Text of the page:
- At Lilith, Yaëlle Azagury’s must-read personal essay looks at growing up Moroccan Jewish and all the languages that entails. Pair with lexicographer Ben Zimmer’s take on Lin-Manuel Miranda, language and the immigrant experience in Hamilton.
- Finally, lost in the fallout over an editor potentially losing his job because of an identity from a former life, chef Eddie Huang wrote the excellent “On the Oppressive Whiteness of the Food World” first.
Ultimately, context aside, I think all these links come down to one sentiment, perfectly and profanely (as usually) expressed by Star Wars: Aftermath author Chuck Wendig:
For the next week, I have this problem: I want to be on the Internet, and particularly social media, but I also want to go into seeing Captain America: Civil War next Friday without having seen most of it in either leaked clips or people talking openly about spoilers. Concurrently, I’m also eager for any news at all about my favorite TV show, Agent Carter, and whether it’s been renewed. (Surely it would be terrible to cancel this amazing show while Peggy Carter’s surviving crew is dominating silver screens worldwide? Then again, I’m biased and think any circumstances under which we lose Agent Carter are terrible.)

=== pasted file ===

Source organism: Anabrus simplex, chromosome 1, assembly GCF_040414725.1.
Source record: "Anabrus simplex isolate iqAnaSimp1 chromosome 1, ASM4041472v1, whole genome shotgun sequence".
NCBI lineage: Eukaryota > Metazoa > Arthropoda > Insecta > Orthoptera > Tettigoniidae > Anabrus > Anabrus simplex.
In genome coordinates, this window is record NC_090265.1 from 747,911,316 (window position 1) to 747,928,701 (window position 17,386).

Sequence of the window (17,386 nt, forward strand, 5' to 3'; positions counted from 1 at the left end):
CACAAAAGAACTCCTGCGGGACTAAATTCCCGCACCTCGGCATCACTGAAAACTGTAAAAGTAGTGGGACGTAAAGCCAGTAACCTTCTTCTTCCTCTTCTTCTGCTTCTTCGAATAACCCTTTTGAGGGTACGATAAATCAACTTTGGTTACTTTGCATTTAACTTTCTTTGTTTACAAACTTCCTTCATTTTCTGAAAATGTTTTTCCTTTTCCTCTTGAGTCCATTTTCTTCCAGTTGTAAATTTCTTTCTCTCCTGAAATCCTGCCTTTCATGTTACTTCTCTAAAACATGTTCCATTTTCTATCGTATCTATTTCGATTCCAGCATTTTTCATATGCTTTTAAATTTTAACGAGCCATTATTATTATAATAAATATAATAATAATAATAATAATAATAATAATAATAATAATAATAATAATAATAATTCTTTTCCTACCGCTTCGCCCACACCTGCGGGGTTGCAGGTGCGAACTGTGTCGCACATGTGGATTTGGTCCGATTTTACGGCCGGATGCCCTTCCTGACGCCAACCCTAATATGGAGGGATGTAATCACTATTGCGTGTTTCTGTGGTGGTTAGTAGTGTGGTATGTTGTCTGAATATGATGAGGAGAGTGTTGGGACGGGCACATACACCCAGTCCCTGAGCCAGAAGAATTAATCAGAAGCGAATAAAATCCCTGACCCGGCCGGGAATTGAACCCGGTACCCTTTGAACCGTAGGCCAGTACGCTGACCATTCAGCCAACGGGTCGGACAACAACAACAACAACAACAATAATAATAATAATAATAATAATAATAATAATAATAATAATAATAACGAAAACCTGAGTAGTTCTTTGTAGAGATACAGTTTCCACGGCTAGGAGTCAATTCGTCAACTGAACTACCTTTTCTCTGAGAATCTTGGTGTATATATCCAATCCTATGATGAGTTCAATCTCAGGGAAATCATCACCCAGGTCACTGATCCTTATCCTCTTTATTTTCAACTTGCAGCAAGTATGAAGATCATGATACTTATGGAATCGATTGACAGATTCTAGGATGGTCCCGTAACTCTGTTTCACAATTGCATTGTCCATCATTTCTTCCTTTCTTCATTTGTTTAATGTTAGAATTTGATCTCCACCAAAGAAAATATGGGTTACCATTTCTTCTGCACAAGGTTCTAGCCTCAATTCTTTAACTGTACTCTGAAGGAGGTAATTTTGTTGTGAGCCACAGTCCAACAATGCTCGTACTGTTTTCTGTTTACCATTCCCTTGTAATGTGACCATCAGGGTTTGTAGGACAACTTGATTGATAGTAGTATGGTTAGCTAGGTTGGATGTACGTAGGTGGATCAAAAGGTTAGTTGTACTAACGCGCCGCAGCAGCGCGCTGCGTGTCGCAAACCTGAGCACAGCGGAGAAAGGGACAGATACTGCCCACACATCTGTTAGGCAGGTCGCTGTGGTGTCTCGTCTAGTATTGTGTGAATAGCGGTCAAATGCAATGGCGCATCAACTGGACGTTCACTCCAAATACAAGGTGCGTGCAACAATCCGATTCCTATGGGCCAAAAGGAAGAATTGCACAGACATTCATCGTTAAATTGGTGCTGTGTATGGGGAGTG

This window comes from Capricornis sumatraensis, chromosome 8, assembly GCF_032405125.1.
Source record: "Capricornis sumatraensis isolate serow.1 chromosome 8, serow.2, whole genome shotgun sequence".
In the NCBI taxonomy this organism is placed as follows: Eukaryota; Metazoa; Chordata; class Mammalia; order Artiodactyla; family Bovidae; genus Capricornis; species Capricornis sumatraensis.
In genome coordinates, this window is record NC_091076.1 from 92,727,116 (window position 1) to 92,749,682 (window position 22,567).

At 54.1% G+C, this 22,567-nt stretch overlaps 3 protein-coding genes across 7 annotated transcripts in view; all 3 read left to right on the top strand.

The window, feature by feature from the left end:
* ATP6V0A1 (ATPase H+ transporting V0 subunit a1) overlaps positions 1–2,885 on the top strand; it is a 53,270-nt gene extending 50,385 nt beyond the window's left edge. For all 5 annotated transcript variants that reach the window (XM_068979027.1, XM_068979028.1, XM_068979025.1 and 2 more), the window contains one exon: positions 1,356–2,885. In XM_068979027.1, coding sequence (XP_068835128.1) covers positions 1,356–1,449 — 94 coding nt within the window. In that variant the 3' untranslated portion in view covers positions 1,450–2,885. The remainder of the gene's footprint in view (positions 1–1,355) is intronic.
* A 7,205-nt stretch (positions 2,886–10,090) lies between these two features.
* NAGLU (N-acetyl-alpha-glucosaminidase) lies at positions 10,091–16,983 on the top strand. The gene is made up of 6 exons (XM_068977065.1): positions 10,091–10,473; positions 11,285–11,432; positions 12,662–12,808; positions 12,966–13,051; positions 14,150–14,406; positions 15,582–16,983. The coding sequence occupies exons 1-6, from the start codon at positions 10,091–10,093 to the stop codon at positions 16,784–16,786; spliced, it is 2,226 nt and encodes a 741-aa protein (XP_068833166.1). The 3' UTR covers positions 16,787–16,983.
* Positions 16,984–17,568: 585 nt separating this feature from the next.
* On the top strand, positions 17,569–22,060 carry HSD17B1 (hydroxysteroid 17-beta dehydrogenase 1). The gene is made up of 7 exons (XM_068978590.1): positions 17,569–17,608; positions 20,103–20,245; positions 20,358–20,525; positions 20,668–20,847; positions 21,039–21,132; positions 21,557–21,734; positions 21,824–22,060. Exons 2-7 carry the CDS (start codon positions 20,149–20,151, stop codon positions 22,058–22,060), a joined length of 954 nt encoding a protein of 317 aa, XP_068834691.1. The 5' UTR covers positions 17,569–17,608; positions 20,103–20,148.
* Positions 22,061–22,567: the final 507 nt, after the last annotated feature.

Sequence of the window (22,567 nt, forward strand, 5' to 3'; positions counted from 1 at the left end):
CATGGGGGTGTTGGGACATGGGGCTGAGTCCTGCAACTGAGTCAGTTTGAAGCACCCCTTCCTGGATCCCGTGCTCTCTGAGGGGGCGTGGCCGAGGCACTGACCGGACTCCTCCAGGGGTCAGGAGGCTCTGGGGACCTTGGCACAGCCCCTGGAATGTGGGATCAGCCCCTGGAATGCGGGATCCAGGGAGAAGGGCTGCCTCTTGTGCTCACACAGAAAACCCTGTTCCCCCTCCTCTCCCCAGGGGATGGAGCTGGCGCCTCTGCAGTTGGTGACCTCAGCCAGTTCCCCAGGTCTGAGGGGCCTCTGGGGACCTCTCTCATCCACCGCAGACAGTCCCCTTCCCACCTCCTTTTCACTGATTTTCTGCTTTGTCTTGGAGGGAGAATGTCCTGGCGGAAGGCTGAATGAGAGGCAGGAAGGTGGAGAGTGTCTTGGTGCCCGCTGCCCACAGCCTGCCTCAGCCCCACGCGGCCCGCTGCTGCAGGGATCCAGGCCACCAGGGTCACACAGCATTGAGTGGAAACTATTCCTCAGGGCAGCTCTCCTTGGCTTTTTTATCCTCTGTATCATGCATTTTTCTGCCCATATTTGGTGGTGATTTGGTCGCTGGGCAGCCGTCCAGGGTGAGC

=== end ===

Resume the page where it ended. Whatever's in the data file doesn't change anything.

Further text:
So, I’m not quite in hiding, but I’m enacting any number of precautions to be sure I get my peak #TeamCap experience. Happily, this does mean I’ve found a lot of good stories I’ve enjoyed.
- We’ve all learned a lot about Prince and the ways he changed the world. I had no idea Prince also lived with epilepsy; Karrie Higgins’ essay “Prince and the Sparkle Brains” is a deeply felt and movingly written look at disability and representation, and a must-read on every level.
- I’m a big fan of lists, and having recently become a big fan of making comics, I was delighted when Science of Us underscored the benefits of drawing your to-do lists.
- Pop culture is all superheroes all the time these days, except when it’s taking a breather in Westeros. The Imaginary Worlds podcast has a great episode about, well, the practical concerns of fantasy and sci-fi — namely, “The Economics of Thrones and Starships.”
- The overlap in the Venn diagram of nerds and book-lovers is huge. LitHub has a nice entry in the ongoing genre of KonMari response pieces, “On the Heartbreaking Difficulty of Getting Rid of Books.” Pair with the Atlantic‘s more socially skeptical piece, “Marie Kondo and the Privilege of Clutter.”